- The Muslim conquest of Persia between 633 and 651 CE led to the fall of the Sassanian Persian Empire and the decline of the Zoroastrian religion in Iran.
- The Arab invaders charged Zoroastrians living in Persia taxes for retaining their religious practices and implemented laws to make life difficult for them. Over time, most Iranian Zoroastrians converted to Islam.
However, a significant number of Zoroastrians sought refuge in regions like Gujarat in western India, where they continued to practice their faith.
Survival in India
The migration of Zoroastrians to India played a crucial role in the survival and continuation of Zoroastrianism. The community that settled in India became known as the Parsis.
- According to Parsi tradition, a group of Iranian Zoroastrians emigrated from Persia to escape religious persecution by the Muslim majority after the Arab conquest.
- Experts speculate that the group sailed across the Arabian Sea and landed in Gujarat, a state in western India, sometime between 785 and 936.
The majority of Zoroastrians who migrated to India settled in the western state of Gujarat. They arrived on the shores of Gujarat in the 8th and 10th centuries, seeking refuge from religious persecution.
- The town of Sanjan is traditionally believed to be the first settlement of Zoroastrians in India.
Over the centuries, Zoroastrians in India, known as Parsis, integrated into Indian society while maintaining their distinct identity. They contributed significantly to trade, industry, and philanthropy in India.
- Zoroastrians worship in fire temples, and several such temples were constructed in India. The fire in these temples is considered sacred and represents the divine presence. The most famous fire temple in India is the Iranshah Atash Behram in Udvada, Gujarat.
Parsis have made notable contributions to various fields in India, including business, education, science, and the arts. Prominent Parsi figures like Jamsetji Tata, the founder of the Tata Group, and Dadabhai Naoroji, the first Asian to be elected to the British Parliament, Bhikaiji Cama played significant roles in shaping India’s development.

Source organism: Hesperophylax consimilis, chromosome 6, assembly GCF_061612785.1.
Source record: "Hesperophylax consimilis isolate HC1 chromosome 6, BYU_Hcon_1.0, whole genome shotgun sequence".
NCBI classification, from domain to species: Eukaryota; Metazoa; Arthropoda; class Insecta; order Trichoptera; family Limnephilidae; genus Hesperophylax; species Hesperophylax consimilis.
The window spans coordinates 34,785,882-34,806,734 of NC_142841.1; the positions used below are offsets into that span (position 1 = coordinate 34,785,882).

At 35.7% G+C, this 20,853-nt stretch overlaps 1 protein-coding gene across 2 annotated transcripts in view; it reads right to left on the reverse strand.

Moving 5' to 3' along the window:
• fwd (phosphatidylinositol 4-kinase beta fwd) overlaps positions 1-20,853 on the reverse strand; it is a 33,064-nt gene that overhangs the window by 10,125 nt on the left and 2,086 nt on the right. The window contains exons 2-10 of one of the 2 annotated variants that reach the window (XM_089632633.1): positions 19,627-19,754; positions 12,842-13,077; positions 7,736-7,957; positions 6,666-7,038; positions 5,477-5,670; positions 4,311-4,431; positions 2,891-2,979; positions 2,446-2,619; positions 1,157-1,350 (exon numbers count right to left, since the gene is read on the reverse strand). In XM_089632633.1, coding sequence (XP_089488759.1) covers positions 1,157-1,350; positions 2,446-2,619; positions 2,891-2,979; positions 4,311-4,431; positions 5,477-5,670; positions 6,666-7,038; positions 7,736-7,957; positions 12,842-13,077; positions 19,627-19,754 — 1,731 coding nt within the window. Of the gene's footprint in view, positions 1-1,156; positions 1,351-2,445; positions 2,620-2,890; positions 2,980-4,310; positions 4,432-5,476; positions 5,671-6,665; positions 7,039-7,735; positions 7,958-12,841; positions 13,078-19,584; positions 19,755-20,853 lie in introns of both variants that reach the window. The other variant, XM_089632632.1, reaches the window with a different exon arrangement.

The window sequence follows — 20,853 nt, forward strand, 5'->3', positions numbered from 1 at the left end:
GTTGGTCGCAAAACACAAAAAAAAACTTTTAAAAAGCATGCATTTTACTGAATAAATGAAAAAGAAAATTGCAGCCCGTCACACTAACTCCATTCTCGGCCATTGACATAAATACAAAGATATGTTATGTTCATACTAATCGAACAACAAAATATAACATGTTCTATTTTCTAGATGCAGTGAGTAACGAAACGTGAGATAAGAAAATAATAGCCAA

Zoroastrian Symbols and beliefs
The Faravahar is an ancient symbol of the Zoroastrian faith. It depicts a bearded man with one hand reaching forward. He stands above a pair of wings that are outstretched from a circle representing eternity.
Fire is another important symbol of Zoroastrianism, as it represents light, and warmth and has purifying powers. Some Zoroastrians also recognize the evergreen cypress tree as a symbol of eternal life.
Fire along with water are seen as symbols of purity in Zoroastrian religion.
Zoroastrian places of worship are sometimes called fire temples. Each fire temple contains an altar with an eternal flame that burns continuously and is never extinguished.
- According to legend, three ancient Zoroastrian fire temples, known as the great fires, were said to have come directly from the Zoroastrian god, Ahura Mazda, at the beginning of time.
Zoroastrians gave their dead “sky burials.” They built circular, flat-topped towers called dakhmas, or towers of silence. Their corpses were exposed to the elements and local vultures until the bones were picked clean and bleached. Then they were collected and placed in lime pits called ossuaries.
- Dakhmas have been illegal in Iran since the 1970s. Many Zoroastrians today bury their dead beneath concrete slabs, though some Parsi in India still practice sky burials. A dakhma remains in operation near Mumbai, India, for example.
Despite their contributions, the Parsi community in India has faced challenges, including a declining population. Factors such as low birth rates, inter-community marriages, and emigration have contributed to a decrease in the Parsi population.
Efforts have been made within the community to address the declining population, including initiatives to encourage marriage and family planning. Additionally, there are ongoing endeavors to preserve Zoroastrian heritage, traditions, and religious practices.
Zoroastrianism in India continues to be a vibrant community with a rich cultural and historical legacy. While the population may be small, the Parsis have left an indelible mark on the social, economic, and cultural landscape of India.
-Article by Swathi Satish